Review: Tell Me When You Feel Something – Vicki Grant
by Vicki Grant
Publisher: Penguin Teen
Publication Date: June 15, 2021
Genres: Young Adult
I received an advance review copy of this book from NetGalley. This does not affect my opinion of the book or the content of my review.My rating:
The perfect after-school job turns deadly for teens working as simulated patients at the local med school. Everyone has something to hide and no one is safe in this contemporary YA thriller that exposes the dark reality of #MeToo in the world of medicine, for fans of Karen McManus and Holly Jackson.
It seemed like a cool part-time program -- being a simulated patient for med school students to practice on. But now vivacious, charismatic Viv lies in a very real coma. Cellphone footage just leads to more questions. What really happened? Other kids suspect it was not an intentional overdose -- but each has a reason why they can't tell the truth.
Through intertwining and conflicting narratives, a twisted story unfolds of trust betrayed as we sift through the seemingly innocent events leading up to the tragic night. Perhaps simulated patients aren't the only people pretending to be something they're not . . .
Content warnings: View Spoiler »grooming, sexual assault (MC is drugged and raped), diet talk and eating disorder talk (a character plays a patient who has bulimia), underage drinking, alcoholism, suspected drug overdose, vomiting, suicide, contentious parental divorce, ableism, social anxiety, panic attacks « Hide Spoiler
The idea of simulated patients in the blurb completely intrigued me, so of course I picked up this book. Even if you’re not the type to usually read content warnings, I’d note that the blurb mentions the #MeTwo movement for a reason. There’s also lots of talk about other possible content warnings due to the simulated patient program.
Viv, Davida and Tim are all part of a “simulated patients” program at a local medical school. Basically, they’re given dossiers and made up to look like they’re suffering from various illnesses and injuries, and then the medical students have to diagnose them. Viv is beautiful and popular, and while she vaguely remembers Davida from summer camp a few years ago, she’s surprised to realize they go to the same school. Davida describes herself as extremely shy (felt more like social anxiety to me) and basically has no friends, so she’s thrilled that Viv is paying attention to her, and even more thrilled when she introduces her to Tim, who obviously has a huge crush on Davida. Things are going great, in fact, until Viv supposedly overdoses and ends up in a coma. Videos from the party show her taking a pill, but Davida is left reeling from that and another possible betrayal. Were Viv and Tim lying to her the whole time? Who gave Viv the pill?
“I just want to forget about the whole thing. Go back to my boring old life. Before Tim, before Viv, even before happiness. I was better off when I didn’t know what I was missing.”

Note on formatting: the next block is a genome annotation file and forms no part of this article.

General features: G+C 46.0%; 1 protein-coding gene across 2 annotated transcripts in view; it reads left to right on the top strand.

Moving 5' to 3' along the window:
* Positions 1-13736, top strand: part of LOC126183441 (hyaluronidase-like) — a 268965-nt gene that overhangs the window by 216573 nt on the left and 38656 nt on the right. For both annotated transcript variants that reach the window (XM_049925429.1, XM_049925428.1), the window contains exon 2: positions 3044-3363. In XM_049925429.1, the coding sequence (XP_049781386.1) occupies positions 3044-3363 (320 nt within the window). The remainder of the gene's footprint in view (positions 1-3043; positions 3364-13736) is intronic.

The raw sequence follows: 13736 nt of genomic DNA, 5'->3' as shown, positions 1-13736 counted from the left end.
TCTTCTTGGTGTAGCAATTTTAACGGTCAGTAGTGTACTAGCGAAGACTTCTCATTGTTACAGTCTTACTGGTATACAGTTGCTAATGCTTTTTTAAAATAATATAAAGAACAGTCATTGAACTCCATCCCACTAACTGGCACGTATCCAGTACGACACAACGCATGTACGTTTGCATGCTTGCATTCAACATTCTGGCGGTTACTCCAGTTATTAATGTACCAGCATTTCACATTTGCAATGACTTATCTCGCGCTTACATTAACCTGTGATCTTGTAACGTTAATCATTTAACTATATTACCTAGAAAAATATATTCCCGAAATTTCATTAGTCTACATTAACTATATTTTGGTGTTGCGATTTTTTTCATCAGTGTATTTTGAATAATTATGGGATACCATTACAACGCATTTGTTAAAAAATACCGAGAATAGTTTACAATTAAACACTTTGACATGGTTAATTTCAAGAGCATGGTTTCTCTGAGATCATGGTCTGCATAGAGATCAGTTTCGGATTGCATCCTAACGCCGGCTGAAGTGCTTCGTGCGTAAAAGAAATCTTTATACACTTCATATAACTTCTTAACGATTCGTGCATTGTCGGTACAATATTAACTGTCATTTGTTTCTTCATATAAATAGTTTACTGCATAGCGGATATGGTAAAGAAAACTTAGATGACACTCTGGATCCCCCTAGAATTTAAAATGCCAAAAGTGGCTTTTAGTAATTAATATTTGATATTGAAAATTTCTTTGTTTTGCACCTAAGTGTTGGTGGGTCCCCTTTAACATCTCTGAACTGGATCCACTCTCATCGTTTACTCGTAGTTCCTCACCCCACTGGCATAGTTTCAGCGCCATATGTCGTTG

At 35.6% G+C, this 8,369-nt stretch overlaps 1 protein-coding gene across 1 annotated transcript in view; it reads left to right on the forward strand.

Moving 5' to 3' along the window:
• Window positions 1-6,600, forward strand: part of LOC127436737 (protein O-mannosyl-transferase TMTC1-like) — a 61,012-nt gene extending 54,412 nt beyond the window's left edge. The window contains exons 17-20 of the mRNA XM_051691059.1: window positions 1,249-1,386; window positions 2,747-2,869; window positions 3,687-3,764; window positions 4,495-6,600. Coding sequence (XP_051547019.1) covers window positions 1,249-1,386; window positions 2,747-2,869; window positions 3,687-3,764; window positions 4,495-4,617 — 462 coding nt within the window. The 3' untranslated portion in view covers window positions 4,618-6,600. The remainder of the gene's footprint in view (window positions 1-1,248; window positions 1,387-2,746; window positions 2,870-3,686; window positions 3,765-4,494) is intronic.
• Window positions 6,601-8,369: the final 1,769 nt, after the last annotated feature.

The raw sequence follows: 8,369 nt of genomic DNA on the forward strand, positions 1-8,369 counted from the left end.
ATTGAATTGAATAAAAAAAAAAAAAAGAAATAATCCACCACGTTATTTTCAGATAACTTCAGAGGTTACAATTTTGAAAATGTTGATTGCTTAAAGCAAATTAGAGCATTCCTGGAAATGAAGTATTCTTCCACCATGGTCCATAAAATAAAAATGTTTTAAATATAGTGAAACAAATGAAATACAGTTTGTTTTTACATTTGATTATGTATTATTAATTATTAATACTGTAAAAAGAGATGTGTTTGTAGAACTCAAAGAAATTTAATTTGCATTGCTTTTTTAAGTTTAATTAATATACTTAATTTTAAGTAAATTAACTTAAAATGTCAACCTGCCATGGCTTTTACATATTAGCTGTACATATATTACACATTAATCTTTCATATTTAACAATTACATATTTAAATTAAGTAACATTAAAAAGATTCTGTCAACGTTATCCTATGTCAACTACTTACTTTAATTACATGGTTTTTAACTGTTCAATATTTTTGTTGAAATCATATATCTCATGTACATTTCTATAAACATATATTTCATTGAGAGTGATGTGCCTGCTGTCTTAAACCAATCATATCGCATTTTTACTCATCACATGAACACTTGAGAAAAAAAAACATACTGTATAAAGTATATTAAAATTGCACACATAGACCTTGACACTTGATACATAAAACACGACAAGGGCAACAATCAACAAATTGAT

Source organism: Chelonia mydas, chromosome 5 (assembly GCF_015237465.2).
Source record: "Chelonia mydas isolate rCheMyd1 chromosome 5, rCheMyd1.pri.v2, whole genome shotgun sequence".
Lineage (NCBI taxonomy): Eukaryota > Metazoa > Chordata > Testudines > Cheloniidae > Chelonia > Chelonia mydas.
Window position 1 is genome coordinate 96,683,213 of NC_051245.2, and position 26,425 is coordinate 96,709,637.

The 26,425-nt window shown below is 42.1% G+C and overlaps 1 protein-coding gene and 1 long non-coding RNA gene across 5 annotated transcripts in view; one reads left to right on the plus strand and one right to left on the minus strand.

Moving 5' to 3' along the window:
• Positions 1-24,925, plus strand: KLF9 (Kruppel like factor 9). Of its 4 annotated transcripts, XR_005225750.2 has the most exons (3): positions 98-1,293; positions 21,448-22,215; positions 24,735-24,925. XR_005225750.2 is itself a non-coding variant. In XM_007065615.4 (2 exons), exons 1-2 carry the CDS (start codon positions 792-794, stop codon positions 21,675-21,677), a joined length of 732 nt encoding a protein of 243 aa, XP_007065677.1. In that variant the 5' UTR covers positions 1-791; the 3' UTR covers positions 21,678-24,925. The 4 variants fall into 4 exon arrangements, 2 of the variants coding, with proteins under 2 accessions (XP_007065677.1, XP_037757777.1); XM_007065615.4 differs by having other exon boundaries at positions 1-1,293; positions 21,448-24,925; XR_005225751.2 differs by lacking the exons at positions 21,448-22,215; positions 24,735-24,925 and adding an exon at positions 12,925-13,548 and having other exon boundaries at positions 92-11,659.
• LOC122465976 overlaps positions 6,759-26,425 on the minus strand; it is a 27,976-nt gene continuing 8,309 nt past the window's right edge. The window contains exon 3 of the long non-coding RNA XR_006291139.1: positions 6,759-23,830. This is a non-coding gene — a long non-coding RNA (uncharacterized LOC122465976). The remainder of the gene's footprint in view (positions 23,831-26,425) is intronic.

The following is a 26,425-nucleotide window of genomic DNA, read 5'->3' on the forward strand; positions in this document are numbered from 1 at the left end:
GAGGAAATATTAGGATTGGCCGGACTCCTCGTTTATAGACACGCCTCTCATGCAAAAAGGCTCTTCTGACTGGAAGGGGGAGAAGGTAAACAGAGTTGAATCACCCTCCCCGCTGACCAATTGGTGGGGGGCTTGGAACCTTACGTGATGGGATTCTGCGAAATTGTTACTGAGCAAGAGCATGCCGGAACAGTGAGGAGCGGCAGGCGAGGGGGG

The book shifts POVs frequently between Viv, Davida and Tim, Davida’s sort-of boyfriend. Viv’s sections occur before the party and are told in third person, while Davida’s and Tim’s are in first person and set after the party. It’s all over the course of about six weeks. Some sections are interspersed with police interviews, usually a rehashing of the sections that just occurred. Viv and Davida are the most prominent, and both women have issues aplenty. While Davida’s is more obvious – her “shyness” – Viv’s perfect life is not what it seems. Stuck between two feuding parents, Viv’s only way to get through the day is alcohol. The cycle she was stuck in was absolutely heartbreaking, where she’d swear to never drink until a new thing happened with her mother, father or soon-to-be stepmom and she’d be reaching for the bottle again. To be honest, I didn’t like Tim at all and thought his POV was more distracting than anything. I know he was supposed to be super weird and everything, but I found his motives confusing and honestly pretty cringeworthy.
Besides Tim, I liked how well-fleshed out all the characters were, from the main characters to Viv’s boyfriend Jack and even Stu, the taxi driver. The simulated patient program, from the medical makeup to the patient bios, was fascinating, and one of my favorite parts was reading the mini bios and how Viv was supposed to act. I also liked the frequent POV switches, as I thought it was an interesting way to get multiple points of view (some more reliable than others), though it was confusing at first. While it initially seemed like the book would be about Davida investigating what happened with Viv, it actually focused more on Viv and the events leading up to the party. Within a few chapters, however, I’d pretty much pegged the direction the storyline was going in and the big twist, so for me the book was more watching a train wreck happen than truly wondering what was going on. What really disappointed me, though, was that after pages and pages of getting me to care about Viv, the book felt like it ended abruptly with many plot lines still unresolved. I thought it could’ve used at least another chapter to wrap up those pieces.
Overall, while I enjoyed this book, it wasn’t exactly what I was expecting and the ending left me unsatisfied.